|'one of the most disastrous film shoots of all time which produced such pearls of wisdom as John Frankenheimer's claim that 'even if I was directing a film called The Life of Val Kilmer, I wouldn’t have that prick in it''|
Lost Soul: The Doomed Journey Of Richard Stanley's Island Of Dr. Moreau is an odd fish. Part way between existential expose of the movie business and those who populate it and a behind-the-scenes documentary extra of the sort you would find on any common or garden DVD release, it's difficult to entirely quantify the film. On the one hand, it looks fairly cheap and the apparent lack of any quality on-set footage demonstrably hurts it. On the other, who doesn't want to see even part of the story of one of the most disastrous film shoots of all time which produced such pearls of wisdom as John Frankenheimer's claim that 'even if I was directing a film called The Life of Val Kilmer, I wouldn’t have that prick in it'.
Like almost all disasters, Lost Soul's explanation of how 1996's The Island Of Dr. Moreau ended up as one of the biggest turkey's of all time is rooted in the mantra that it's never just one thing that causes a catastrophe. Like The League Of Extraordinary Gentlemen after it, Dr. Moreau was a production mired in everything from weather-based disaster, to the near madness of its stars; from studio influence (or lack thereof), to personal visions that defied all logical realisation. Director David Gregory delights in the minutiae of explanation and soundbite. This is the antithesis of a red top newspaper, which might run a story blaming the whole thing on Marlon Brando's ego (though that too was clearly a factor).
It helps that, whilst Gregory cannot get Brando and whilst Kilmer seems to have refused to appear, he does have Richard Stanley. The original director of the film (he wrote the script, completed pre-production and oversaw all of three days of the shoot), Stanley is a man who tells Gregory's camera with a straight face that a warlock got him the job in the first place and that, when things went wrong, it coincided with the same warlock falling gravely ill. Quite which of these things influenced the other is left for only Stanley to know. Despite his anachronisms though, he is a captivating character of honesty, creativity, subtle brio and deep seated honesty. He is, warlock and all, very easy to like, in the same way that, recently, the stories about the Conran brothers (who made Sky Captain And The World of Tomorrow, impressed George Lucas and promptly exited Hollywood, stage left) have also been. Perhaps, depressingly, there is just no room in Hollywood for the true nice guys, the ideas men and the boundary pushers.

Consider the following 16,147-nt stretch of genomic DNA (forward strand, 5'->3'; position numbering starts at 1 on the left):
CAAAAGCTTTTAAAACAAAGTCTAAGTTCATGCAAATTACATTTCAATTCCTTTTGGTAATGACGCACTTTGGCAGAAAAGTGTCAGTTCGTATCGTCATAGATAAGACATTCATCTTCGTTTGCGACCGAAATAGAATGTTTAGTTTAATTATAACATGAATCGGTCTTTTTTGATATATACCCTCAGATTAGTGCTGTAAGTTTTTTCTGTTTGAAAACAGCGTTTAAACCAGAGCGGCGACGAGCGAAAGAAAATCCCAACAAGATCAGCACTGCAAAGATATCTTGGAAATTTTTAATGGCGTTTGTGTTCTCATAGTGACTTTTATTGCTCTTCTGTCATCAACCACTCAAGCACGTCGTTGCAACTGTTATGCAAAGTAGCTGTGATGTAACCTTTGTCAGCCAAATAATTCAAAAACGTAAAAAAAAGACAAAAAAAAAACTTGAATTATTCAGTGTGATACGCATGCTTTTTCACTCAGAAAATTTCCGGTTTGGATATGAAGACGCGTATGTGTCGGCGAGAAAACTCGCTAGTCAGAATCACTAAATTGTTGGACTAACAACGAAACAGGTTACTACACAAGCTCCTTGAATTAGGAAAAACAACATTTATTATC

There are gaps though and the slightly shoddy production values do hurt it. Two Australian stoners who tell of driving Fairuza Balk halfway across the country to get away from the set and who sneaked Stanley back into the production as an extra in full face mask, take forever to get their story out and aren't pressed on detail. Gregory is missing not only Brando and Kilmer, but also producer Michael De Luca, who must have a story to tell (he takes a lot of the blame and does not have a credit on the eventual film). John Frankenheimer's AD offers a lot of value ('they'd gone all the way out to the jungle... and planted more jungle!'), but the film is perhaps also missing a Frankenheimer figure; someone to offset Stanley's niceness and fire off some revealing broadsides. Still, given the characters involved, this is probably as close as you'll get and even at this distance it's a very entertaining reveal.
Lost Soul: The Doomed Journey Of Richard Stanley's Island Of Dr. Moreau was playing on UK Netflix.